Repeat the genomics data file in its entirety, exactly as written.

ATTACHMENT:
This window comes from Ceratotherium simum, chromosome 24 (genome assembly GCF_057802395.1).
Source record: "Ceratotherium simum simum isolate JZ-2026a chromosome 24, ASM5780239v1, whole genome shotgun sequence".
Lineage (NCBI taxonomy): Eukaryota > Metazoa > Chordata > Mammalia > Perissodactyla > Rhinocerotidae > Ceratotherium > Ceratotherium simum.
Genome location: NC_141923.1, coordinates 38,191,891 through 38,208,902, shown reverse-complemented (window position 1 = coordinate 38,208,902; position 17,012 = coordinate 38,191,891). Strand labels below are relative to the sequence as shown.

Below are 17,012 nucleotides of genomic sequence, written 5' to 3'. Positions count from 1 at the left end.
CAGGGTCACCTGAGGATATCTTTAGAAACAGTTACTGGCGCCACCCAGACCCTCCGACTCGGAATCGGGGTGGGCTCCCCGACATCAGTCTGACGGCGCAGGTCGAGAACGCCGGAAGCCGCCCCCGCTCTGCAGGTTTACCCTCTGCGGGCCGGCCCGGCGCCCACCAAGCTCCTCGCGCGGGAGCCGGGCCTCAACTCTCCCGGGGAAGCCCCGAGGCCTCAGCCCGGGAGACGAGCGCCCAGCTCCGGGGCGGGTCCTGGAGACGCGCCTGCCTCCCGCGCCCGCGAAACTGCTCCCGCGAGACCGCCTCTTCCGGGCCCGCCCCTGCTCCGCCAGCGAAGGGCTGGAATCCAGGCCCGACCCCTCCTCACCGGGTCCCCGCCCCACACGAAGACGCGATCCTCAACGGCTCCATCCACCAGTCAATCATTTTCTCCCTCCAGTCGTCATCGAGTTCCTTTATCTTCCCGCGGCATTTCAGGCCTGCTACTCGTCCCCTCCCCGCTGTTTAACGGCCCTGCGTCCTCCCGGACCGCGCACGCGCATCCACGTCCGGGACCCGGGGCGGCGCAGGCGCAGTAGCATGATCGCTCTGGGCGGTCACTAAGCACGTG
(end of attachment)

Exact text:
This window comes from Ceratotherium simum, chromosome 24 (genome assembly GCF_057802395.1).
Source record: "Ceratotherium simum simum isolate JZ-2026a chromosome 24, ASM5780239v1, whole genome shotgun sequence".
Lineage (NCBI taxonomy): Eukaryota > Metazoa > Chordata > Mammalia > Perissodactyla > Rhinocerotidae > Ceratotherium > Ceratotherium simum.
Genome location: NC_141923.1, coordinates 38,191,891 through 38,208,902, shown reverse-complemented (window position 1 = coordinate 38,208,902; position 17,012 = coordinate 38,191,891). Strand labels below are relative to the sequence as shown.

Below are 17,012 nucleotides of genomic sequence, written 5' to 3'. Positions count from 1 at the left end.
CAGGGTCACCTGAGGATATCTTTAGAAACAGTTACTGGCGCCACCCAGACCCTCCGACTCGGAATCGGGGTGGGCTCCCCGACATCAGTCTGACGGCGCAGGTCGAGAACGCCGGAAGCCGCCCCCGCTCTGCAGGTTTACCCTCTGCGGGCCGGCCCGGCGCCCACCAAGCTCCTCGCGCGGGAGCCGGGCCTCAACTCTCCCGGGGAAGCCCCGAGGCCTCAGCCCGGGAGACGAGCGCCCAGCTCCGGGGCGGGTCCTGGAGACGCGCCTGCCTCCCGCGCCCGCGAAACTGCTCCCGCGAGACCGCCTCTTCCGGGCCCGCCCCTGCTCCGCCAGCGAAGGGCTGGAATCCAGGCCCGACCCCTCCTCACCGGGTCCCCGCCCCACACGAAGACGCGATCCTCAACGGCTCCATCCACCAGTCAATCATTTTCTCCCTCCAGTCGTCATCGAGTTCCTTTATCTTCCCGCGGCATTTCAGGCCTGCTACTCGTCCCCTCCCCGCTGTTTAACGGCCCTGCGTCCTCCCGGACCGCGCACGCGCATCCACGTCCGGGACCCGGGGCGGCGCAGGCGCAGTAGCATGATCGCTCTGGGCGGTCACTAAGCACGTG